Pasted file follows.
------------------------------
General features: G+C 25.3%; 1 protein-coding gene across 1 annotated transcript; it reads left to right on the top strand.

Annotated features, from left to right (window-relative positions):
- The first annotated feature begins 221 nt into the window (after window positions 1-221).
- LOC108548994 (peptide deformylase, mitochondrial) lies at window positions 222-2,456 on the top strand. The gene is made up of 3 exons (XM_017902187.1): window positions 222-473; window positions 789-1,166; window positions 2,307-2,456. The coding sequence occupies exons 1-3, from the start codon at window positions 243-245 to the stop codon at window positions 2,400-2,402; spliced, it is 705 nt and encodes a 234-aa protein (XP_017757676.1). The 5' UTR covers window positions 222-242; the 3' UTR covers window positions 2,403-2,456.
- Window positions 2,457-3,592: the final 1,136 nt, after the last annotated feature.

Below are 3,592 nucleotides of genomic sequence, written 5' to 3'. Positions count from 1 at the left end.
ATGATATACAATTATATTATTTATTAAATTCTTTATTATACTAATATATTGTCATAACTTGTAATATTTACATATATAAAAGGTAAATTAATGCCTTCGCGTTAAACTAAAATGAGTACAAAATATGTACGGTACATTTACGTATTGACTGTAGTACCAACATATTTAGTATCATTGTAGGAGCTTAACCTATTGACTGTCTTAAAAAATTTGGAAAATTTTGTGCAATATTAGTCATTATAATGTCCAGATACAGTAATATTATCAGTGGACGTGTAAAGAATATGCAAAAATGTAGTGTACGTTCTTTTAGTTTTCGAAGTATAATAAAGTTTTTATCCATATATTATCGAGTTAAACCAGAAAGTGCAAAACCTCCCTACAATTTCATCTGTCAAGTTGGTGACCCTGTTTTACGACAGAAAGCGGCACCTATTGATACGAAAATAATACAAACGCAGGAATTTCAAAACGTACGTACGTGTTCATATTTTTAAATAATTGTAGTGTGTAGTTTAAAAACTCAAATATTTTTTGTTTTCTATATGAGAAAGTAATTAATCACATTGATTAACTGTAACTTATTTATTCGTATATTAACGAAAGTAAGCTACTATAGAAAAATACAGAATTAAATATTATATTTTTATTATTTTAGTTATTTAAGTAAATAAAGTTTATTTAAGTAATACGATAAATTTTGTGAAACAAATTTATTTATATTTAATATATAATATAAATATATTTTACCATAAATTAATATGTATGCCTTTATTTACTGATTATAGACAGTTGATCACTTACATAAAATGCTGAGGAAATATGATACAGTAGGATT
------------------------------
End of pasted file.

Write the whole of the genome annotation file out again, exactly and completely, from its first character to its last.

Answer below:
General features: G+C 25.3%; 1 protein-coding gene across 1 annotated transcript; it reads left to right on the top strand.

Annotated features, from left to right (window-relative positions):
- The first annotated feature begins 221 nt into the window (after window positions 1-221).
- LOC108548994 (peptide deformylase, mitochondrial) lies at window positions 222-2,456 on the top strand. The gene is made up of 3 exons (XM_017902187.1): window positions 222-473; window positions 789-1,166; window positions 2,307-2,456. The coding sequence occupies exons 1-3, from the start codon at window positions 243-245 to the stop codon at window positions 2,400-2,402; spliced, it is 705 nt and encodes a 234-aa protein (XP_017757676.1). The 5' UTR covers window positions 222-242; the 3' UTR covers window positions 2,403-2,456.
- Window positions 2,457-3,592: the final 1,136 nt, after the last annotated feature.

Below are 3,592 nucleotides of genomic sequence, written 5' to 3'. Positions count from 1 at the left end.
ATGATATACAATTATATTATTTATTAAATTCTTTATTATACTAATATATTGTCATAACTTGTAATATTTACATATATAAAAGGTAAATTAATGCCTTCGCGTTAAACTAAAATGAGTACAAAATATGTACGGTACATTTACGTATTGACTGTAGTACCAACATATTTAGTATCATTGTAGGAGCTTAACCTATTGACTGTCTTAAAAAATTTGGAAAATTTTGTGCAATATTAGTCATTATAATGTCCAGATACAGTAATATTATCAGTGGACGTGTAAAGAATATGCAAAAATGTAGTGTACGTTCTTTTAGTTTTCGAAGTATAATAAAGTTTTTATCCATATATTATCGAGTTAAACCAGAAAGTGCAAAACCTCCCTACAATTTCATCTGTCAAGTTGGTGACCCTGTTTTACGACAGAAAGCGGCACCTATTGATACGAAAATAATACAAACGCAGGAATTTCAAAACGTACGTACGTGTTCATATTTTTAAATAATTGTAGTGTGTAGTTTAAAAACTCAAATATTTTTTGTTTTCTATATGAGAAAGTAATTAATCACATTGATTAACTGTAACTTATTTATTCGTATATTAACGAAAGTAAGCTACTATAGAAAAATACAGAATTAAATATTATATTTTTATTATTTTAGTTATTTAAGTAAATAAAGTTTATTTAAGTAATACGATAAATTTTGTGAAACAAATTTATTTATATTTAATATATAATATAAATATATTTTACCATAAATTAATATGTATGCCTTTATTTACTGATTATAGACAGTTGATCACTTACATAAAATGCTGAGGAAATATGATACAGTAGGATT